In the fall of 1924 University High School opened as a demonstration school, the first of a proposed three-part building plan. In 1927 appropriations were made for a model elementary school which opened its doors in 1930. Due to the Great Depression, the proposed third building intended to house administrative offices and classrooms was never realized.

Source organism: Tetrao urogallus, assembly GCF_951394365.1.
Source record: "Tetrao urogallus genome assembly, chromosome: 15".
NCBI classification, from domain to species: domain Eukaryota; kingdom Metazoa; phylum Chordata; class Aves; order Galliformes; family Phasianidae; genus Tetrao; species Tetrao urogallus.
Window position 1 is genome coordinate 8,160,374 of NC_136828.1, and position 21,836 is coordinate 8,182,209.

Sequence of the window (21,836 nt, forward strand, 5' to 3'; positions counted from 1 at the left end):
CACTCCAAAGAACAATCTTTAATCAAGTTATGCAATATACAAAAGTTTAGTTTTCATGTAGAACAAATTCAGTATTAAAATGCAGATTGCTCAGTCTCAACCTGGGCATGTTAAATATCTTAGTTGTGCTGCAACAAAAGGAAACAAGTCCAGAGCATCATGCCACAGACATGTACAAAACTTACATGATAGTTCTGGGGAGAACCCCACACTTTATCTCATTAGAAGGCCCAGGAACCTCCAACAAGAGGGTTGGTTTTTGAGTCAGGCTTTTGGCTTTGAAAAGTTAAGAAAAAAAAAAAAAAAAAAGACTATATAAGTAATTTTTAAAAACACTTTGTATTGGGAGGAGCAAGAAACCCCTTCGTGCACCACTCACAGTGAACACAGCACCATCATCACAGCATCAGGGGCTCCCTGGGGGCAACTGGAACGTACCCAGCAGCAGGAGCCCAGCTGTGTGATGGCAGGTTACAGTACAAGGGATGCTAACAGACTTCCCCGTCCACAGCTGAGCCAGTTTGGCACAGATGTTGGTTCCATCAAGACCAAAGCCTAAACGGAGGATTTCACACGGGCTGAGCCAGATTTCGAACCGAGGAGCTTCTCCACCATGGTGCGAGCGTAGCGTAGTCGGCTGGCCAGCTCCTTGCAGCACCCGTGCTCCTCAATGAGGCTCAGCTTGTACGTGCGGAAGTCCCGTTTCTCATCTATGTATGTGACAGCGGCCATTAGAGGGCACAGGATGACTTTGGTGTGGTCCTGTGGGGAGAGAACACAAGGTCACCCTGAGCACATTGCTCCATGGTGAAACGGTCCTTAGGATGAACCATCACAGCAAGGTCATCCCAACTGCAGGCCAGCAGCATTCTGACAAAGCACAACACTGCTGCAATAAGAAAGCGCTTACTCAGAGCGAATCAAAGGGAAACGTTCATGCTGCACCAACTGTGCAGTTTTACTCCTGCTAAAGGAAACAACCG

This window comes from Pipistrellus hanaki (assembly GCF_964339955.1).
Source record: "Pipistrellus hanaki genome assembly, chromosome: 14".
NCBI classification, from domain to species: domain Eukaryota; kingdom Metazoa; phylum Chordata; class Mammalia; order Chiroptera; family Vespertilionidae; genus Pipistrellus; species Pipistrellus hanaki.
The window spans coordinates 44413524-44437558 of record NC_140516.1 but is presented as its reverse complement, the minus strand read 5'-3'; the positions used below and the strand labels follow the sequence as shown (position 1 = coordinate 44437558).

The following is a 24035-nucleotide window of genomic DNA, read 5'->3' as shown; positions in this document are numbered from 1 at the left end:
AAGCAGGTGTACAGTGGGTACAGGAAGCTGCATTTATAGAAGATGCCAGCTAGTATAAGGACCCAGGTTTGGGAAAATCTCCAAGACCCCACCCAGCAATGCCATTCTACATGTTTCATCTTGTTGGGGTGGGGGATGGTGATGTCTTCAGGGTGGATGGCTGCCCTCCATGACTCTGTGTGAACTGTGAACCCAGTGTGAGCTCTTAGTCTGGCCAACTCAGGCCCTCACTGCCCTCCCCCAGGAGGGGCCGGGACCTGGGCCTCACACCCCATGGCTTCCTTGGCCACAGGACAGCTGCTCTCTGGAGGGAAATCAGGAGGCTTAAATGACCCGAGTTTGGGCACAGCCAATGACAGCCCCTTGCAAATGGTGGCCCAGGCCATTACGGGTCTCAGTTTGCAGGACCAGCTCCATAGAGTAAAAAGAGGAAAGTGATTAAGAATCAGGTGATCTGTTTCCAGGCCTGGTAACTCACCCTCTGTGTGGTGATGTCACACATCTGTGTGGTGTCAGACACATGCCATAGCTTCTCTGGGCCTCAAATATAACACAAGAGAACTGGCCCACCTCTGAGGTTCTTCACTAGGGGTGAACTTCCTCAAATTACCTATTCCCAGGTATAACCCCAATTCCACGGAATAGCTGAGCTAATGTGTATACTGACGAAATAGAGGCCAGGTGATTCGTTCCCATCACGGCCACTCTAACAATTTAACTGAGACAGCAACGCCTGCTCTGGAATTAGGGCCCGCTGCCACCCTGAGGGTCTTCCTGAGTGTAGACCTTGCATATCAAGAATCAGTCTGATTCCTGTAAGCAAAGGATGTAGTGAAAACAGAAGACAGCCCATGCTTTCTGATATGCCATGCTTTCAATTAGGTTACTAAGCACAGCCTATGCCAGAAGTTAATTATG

Allen Whitney resigned as dean in 1929 and an executive committee consisting of James Edmonson, George Myers, and Raleigh Schorling administered the School until Edmonson was appointed as the School's second dean later that year. By the time Whitney retired education had grown from a one member department to an independent school with 60 faculty members offering 150 courses. Edmonson who had previously served as inspector of high schools beginning in 1914, presided over an era of tremendous educational research made possible by the completion of the University Elementary School in 1930. Publication of The School of Education Bulletin also began in this era providing alumni and educators with news and articles written by the faculty. Willard C. Olson, who was appointed director of research in child development in 1929, instituted the systematic collection of data for longitudinal developmental studies, benefiting valuable research in education as well as several other disciplines. Many groundbreaking studies would be published from these data.